Santarelli did allow that “it will take at least a year from launch to determine whether the customer-acquisition strategy has been successful or whether the early promotional spend simply rented customers who were lured by free money.”
Thirdly, he felt expectations for the interactive division were too low. “While there are most likely risks associated with the ESPN launch,” he noted, “we believe a worst-case scenario would be an eventual retreat from the digital business, leaving PENN’s exposure to Digital solely related to the $60 mm to $100 mm of skin fee EBITDAR annually, which we believe, on its own, is worth $3-$4 per share.”
Fourth, Santarelli cited Penn’s “largely disregarded” pipeline of brick-and-mortar projects totaling $850 million, of which Penn is shouldering only $225 million. These initiatives include the relocation of Hollywood Joliet and Hollywood Aurora to new more heavily trafficked locations, as well as the addition of a second hotel tower at M Resort in Las Vegas and the development of a first hotel tower for Hollywood Columbus.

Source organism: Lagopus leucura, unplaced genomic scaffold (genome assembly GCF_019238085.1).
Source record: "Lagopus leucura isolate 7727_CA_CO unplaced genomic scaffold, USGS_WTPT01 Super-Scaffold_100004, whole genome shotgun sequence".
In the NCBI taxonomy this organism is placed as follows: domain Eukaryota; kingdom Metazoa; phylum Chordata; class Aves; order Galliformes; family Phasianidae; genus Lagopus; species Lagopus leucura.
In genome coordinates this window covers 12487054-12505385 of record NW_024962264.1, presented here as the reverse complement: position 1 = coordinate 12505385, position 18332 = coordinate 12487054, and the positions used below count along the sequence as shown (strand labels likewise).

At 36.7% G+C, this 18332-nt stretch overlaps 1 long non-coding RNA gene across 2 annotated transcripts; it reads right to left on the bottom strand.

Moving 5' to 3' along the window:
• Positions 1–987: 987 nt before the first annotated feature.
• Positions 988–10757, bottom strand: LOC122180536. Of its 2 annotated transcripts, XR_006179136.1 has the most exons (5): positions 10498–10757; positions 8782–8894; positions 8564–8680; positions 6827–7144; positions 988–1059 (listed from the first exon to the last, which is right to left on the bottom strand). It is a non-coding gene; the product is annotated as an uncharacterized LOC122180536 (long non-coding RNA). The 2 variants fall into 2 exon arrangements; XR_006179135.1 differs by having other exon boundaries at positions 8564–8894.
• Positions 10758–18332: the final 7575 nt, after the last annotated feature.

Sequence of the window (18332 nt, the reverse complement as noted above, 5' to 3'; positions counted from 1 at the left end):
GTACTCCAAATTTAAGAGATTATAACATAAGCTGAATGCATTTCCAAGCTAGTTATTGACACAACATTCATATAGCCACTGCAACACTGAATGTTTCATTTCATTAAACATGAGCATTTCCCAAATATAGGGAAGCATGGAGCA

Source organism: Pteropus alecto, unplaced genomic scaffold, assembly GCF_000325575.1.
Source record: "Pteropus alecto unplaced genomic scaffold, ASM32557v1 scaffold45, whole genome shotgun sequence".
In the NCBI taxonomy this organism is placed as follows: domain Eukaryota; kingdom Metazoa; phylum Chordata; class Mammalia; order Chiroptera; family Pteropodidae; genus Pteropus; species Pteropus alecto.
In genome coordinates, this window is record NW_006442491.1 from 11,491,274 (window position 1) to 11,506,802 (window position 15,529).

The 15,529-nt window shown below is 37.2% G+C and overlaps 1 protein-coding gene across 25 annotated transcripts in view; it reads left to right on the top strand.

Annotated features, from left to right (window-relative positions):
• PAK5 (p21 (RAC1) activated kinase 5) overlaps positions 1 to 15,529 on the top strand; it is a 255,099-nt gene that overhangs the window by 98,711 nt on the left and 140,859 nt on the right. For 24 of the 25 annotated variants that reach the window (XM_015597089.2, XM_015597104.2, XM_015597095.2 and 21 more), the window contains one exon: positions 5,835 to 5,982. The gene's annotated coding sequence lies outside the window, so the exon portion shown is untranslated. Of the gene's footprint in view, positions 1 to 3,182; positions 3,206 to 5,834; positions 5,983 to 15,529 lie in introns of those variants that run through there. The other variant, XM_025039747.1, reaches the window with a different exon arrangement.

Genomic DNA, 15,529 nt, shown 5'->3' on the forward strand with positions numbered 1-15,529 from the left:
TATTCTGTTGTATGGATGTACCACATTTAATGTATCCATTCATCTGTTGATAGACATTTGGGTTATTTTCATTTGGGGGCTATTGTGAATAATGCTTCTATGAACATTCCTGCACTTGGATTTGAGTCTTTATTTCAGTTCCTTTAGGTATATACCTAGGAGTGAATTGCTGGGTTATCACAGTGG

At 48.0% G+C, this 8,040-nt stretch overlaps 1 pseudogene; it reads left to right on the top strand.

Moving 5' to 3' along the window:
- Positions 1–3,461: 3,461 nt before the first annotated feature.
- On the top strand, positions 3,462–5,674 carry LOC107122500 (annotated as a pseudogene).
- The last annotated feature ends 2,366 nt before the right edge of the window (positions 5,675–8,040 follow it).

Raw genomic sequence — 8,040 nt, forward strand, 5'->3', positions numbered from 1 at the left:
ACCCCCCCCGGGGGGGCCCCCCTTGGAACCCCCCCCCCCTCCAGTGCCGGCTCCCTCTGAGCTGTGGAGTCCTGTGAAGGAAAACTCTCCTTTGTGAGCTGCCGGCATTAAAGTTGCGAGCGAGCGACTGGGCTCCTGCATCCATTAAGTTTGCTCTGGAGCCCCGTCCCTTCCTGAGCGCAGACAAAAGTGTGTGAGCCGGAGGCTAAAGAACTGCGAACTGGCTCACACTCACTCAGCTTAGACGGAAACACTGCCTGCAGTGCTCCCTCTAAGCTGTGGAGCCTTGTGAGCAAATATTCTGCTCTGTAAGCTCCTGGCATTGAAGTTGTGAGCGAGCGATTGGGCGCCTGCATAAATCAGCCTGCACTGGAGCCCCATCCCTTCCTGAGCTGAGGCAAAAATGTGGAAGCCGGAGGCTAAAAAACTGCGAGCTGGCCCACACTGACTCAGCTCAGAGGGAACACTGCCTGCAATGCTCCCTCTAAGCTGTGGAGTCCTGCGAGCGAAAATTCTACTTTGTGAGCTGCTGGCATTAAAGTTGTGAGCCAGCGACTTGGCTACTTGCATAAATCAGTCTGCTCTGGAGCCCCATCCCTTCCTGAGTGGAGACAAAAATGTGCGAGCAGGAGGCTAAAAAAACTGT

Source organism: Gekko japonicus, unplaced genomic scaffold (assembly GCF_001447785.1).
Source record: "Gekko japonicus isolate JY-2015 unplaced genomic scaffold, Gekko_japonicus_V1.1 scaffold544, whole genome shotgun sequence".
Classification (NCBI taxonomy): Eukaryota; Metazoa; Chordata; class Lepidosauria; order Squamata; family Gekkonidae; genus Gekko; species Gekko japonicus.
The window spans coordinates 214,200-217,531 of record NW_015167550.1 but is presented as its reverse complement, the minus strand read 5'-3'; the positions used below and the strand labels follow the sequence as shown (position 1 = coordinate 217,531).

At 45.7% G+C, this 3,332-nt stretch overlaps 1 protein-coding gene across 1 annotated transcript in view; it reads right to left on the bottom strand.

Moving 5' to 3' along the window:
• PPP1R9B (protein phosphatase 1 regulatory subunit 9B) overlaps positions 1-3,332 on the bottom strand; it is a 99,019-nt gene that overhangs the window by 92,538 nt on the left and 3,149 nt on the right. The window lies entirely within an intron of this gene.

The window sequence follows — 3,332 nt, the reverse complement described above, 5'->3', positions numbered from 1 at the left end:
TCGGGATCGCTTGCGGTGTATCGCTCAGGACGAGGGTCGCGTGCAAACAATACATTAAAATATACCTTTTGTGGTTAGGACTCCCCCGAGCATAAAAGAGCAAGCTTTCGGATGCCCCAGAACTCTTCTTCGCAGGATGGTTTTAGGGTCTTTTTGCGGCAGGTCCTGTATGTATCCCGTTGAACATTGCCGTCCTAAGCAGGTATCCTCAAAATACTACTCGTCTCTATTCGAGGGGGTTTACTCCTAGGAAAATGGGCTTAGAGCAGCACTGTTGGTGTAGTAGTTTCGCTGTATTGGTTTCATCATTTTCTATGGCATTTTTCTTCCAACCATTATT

“While some of this capital expenditure, notably the Illinois project, is defensive in nature, we don’t believe valuation currently reflects what we expect will be double-digit returns on invested capital,” Santarelli offered. He projected that they would add incrementally to property-level cash flow by 2026, although he conceded that such growth was not “easily identifiable.”
Finally, Penn’s balance sheet “provides flexibility,” thanks to a traditional debt-to-cash-flow ration of 1.6. The company has $1.3 billion in cash on hand and another $900 million in undrawn borrowing capacity. No debt matures until 2026. Santarelli also expected Penn to “remain active” in terms of share repurchases.
Leading the fourfold bear case was an influx of new competition into hitherto Penn-dominated markets, including Council Bluffs, Iowa, and Chicagoland. “These competitive impacts are in conjunction with what we believe to be a slowing domestic regional gaming consumer and rising operator costs.” Santarelli said this manifested with same-store revenue declines in four of the last five quarters, a “top-line malaise” he expects to continue into next year.
Furthermore, Santarelli opined that Penn would be saddled by rent payments in any economic downturn, having sold most of its real estate to Gaming & Leisure Properties. Thus, “a 10% decline in revenue would result in a 43% decline in discretionary free cash flow.”